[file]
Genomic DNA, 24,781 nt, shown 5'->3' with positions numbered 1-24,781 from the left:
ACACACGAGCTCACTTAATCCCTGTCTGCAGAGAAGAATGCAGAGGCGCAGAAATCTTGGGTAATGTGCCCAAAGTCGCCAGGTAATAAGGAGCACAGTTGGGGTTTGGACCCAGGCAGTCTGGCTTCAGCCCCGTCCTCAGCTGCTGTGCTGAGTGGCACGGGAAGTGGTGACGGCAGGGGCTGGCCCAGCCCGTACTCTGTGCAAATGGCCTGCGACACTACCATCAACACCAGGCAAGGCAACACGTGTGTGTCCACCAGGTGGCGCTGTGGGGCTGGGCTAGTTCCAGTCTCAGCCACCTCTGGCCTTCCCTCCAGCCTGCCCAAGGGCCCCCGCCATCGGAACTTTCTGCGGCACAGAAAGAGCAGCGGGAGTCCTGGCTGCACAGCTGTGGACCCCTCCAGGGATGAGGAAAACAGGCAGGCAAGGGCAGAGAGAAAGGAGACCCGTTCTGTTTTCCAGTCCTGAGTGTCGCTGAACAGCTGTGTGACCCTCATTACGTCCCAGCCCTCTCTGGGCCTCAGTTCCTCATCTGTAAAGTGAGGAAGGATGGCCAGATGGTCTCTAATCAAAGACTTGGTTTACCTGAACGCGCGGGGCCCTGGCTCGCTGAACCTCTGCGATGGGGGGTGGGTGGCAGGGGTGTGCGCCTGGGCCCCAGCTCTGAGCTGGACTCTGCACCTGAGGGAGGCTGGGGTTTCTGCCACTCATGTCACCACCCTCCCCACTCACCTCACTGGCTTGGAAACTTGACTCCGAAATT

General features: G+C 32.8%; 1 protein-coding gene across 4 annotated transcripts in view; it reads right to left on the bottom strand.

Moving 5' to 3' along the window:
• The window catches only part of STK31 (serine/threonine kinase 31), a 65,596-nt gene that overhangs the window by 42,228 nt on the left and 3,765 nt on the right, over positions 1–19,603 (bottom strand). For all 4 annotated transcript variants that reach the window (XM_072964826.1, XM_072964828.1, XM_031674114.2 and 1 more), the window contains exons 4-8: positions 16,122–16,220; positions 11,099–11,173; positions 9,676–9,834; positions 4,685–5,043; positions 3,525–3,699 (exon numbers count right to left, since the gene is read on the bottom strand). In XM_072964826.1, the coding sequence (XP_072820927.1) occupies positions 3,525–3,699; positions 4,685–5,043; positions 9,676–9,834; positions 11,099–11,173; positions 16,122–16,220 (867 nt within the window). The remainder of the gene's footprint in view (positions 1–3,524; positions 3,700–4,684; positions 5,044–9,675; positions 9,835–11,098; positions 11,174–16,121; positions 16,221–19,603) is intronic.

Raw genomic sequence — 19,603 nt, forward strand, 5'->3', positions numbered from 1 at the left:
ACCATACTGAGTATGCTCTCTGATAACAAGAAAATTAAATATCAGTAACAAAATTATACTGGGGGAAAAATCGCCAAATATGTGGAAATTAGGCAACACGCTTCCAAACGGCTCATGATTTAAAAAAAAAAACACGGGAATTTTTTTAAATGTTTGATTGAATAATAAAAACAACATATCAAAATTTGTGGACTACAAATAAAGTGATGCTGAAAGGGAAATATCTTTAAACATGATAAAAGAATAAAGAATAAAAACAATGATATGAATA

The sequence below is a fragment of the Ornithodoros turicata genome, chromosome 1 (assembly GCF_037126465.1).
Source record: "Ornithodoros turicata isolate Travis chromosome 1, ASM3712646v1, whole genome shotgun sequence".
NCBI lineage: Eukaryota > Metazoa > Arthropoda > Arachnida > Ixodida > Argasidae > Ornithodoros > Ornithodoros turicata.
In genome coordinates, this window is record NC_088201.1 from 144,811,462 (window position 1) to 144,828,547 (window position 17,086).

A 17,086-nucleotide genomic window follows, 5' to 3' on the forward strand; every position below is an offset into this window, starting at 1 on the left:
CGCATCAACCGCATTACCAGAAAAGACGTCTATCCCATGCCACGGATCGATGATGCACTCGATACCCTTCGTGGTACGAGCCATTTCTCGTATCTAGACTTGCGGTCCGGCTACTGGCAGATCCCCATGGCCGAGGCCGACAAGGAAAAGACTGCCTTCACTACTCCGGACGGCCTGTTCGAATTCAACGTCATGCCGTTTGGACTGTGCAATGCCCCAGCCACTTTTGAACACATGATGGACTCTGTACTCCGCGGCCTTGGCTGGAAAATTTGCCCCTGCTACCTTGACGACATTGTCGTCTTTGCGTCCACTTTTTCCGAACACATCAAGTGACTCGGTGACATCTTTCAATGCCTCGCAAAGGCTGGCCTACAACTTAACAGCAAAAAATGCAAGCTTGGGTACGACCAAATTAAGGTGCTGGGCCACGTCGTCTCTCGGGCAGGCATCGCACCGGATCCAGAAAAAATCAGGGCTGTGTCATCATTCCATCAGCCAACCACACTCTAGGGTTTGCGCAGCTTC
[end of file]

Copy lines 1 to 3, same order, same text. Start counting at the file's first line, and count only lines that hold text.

Genomic DNA, 24,781 nt, shown 5'->3' with positions numbered 1-24,781 from the left:
ACACACGAGCTCACTTAATCCCTGTCTGCAGAGAAGAATGCAGAGGCGCAGAAATCTTGGGTAATGTGCCCAAAGTCGCCAGGTAATAAGGAGCACAGTTGGGGTTTGGACCCAGGCAGTCTGGCTTCAGCCCCGTCCTCAGCTGCTGTGCTGAGTGGCACGGGAAGTGGTGACGGCAGGGGCTGGCCCAGCCCGTACTCTGTGCAAATGGCCTGCGACACTACCATCAACACCAGGCAAGGCAACACGTGTGTGTCCACCAGGTGGCGCTGTGGGGCTGGGCTAGTTCCAGTCTCAGCCACCTCTGGCCTTCCCTCCAGCCTGCCCAAGGGCCCCCGCCATCGGAACTTTCTGCGGCACAGAAAGAGCAGCGGGAGTCCTGGCTGCACAGCTGTGGACCCCTCCAGGGATGAGGAAAACAGGCAGGCAAGGGCAGAGAGAAAGGAGACCCGTTCTGTTTTCCAGTCCTGAGTGTCGCTGAACAGCTGTGTGACCCTCATTACGTCCCAGCCCTCTCTGGGCCTCAGTTCCTCATCTGTAAAGTGAGGAAGGATGGCCAGATGGTCTCTAATCAAAGACTTGGTTTACCTGAACGCGCGGGGCCCTGGCTCGCTGAACCTCTGCGATGGGGGGTGGGTGGCAGGGGTGTGCGCCTGGGCCCCAGCTCTGAGCTGGACTCTGCACCTGAGGGAGGCTGGGGTTTCTGCCACTCATGTCACCACCCTCCCCACTCACCTCACTGGCTTGGAAACTTGACTCCGAAATT

General features: G+C 32.8%; 1 protein-coding gene across 4 annotated transcripts in view; it reads right to left on the bottom strand.